Saturday, March 31, 2007

And a Cast of Thousands.....

Over time, I have come to share my own health challenges relatively frequently here on Digital Doorway, from the humbling experience of being a patient, living with Multiple Chemical Sensitivity, long-term struggles with depression, and adventures with chronic pain. As my own healthcare becomes more complex and challenging, my personal, experiential understanding of my patients' struggles also becomes more keen.

As I have related before, the majority of my patients have multiple co-morbidities, many symptoms of which mimic, exacerbate, or otherwise interact with the other co-existing conditions and symptom constellations. The presence of multiple chronic illnesses and related symptoms generally leads to the individual in question navigating an increasing number of providers and medical specialists. As I have described in previous posts, I spend a great deal of my professional time assisting my patients with coordinating their complicated care, often serving as the liaison and conduit of information between multiple providers who may or may not freely choose to communicate clearly with one another in a timely manner. In many ways, I am the outside agent who helps the left hand of the medical treatment team to know what the right hand is doing. When there are more than two hands---which is generally the case in most instances---my work is multiplied, as is the room for mistakes, miscalculations, and poor (or absent) communication. The resulting day-to-day action draws on both the worlds of tragedy and comedy, with no lack of soap opera intrigue for those who like that sort of thing.

Lacking my own care manager vis-a-vis my multiple medical challenges (as do the majority of patients, really), I juggle multiple appointments, tests, and various treatments. Reviewing the litany of upcoming medical appointments in my Palm Pilot recently, I was struck by the growing cast of professional characters who I have enlisted in my own production known with the working title of: "Keith's Health Care; Being A Play With Too Many Acts, An Ever-Increasing Cast of Characters, and Far Too Few Intermissions." Most of the cast play themselves quite well, needing precious little coaching from the wings. The trouble these days, though, is that the curtain seems to always be up, and the plot just never gets resolved. Who wrote this thing, anyway, and where did that orchestra come from?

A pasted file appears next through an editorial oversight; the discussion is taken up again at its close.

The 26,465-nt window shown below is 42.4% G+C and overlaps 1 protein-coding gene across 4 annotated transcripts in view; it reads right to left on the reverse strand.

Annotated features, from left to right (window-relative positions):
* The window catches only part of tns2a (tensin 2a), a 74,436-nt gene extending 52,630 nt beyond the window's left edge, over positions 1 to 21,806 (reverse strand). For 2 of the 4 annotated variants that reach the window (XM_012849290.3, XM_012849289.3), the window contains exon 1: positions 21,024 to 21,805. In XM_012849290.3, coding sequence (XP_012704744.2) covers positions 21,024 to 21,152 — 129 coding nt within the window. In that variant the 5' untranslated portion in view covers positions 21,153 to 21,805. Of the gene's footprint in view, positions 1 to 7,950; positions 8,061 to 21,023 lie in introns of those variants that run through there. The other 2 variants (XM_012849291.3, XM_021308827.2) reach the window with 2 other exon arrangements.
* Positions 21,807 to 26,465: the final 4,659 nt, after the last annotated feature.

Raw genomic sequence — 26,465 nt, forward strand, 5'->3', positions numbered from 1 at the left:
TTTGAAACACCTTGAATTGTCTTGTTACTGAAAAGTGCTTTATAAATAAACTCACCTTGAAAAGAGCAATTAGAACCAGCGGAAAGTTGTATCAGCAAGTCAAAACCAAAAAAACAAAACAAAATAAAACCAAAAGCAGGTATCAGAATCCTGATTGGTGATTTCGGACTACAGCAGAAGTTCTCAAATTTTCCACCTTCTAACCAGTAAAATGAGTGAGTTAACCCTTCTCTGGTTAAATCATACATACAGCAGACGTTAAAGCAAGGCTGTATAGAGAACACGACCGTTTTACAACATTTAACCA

The Cast
(not necessarily in order of appearance)

Nurse Keith----played by none other than Nurse Keith (Who else could do it? Maybe a cross between Ben Stiller and Woody Allen?)

Primary Care Physician----important and consistent, sometimes seems superfluous

Psychotherapist----newest cast member, but sure to be a star

Oral Surgeon----hopefully making only a brief cameo, never to be seen again

Physiatrist----kind and professional but limited in scope, may fade to background

Psychiatrist----useful and insightful; only makes an appearance every six months, thank God

Dentist----infrequent cast member, as well, but still important, along with rotating hygienist

Environmental Illness/MCS Specialist MD
----the indispensable cornerstone of current care team

MCS Doc's Nurse----very important resource for information and support

Gastroenterologist----will debut in May, hopefully for a very brief appearance

Neuromuscular Therapist---someone I always look forward to seeing, even when it hurts

Chiropractor----currently on the back-burner, but a casting-call may soon be advertised

Acupuncturist----character in development

While the reviews are slow in coming, some positive press has been seen in the blogosphere. Some feel there are not enough holistic providers in the cast, while others think allopathic medical providers should dominate the ranks of the dramatis personae. Parts of the script may need re-working, while some critics have panned the whole effort as self-indulgent and wasteful. Nonetheless, the cast will push forward with the current season, mixing comedy, drama, tragedy, farce, as well as Theatre of the Absurd.

So dear Readers, feel free to add your reviews to that of the others, and join us at any time for another installment in this post-modern journey of human existence. The show runs daily, and admission is, as always, simply a small payment of your precious time and attention.
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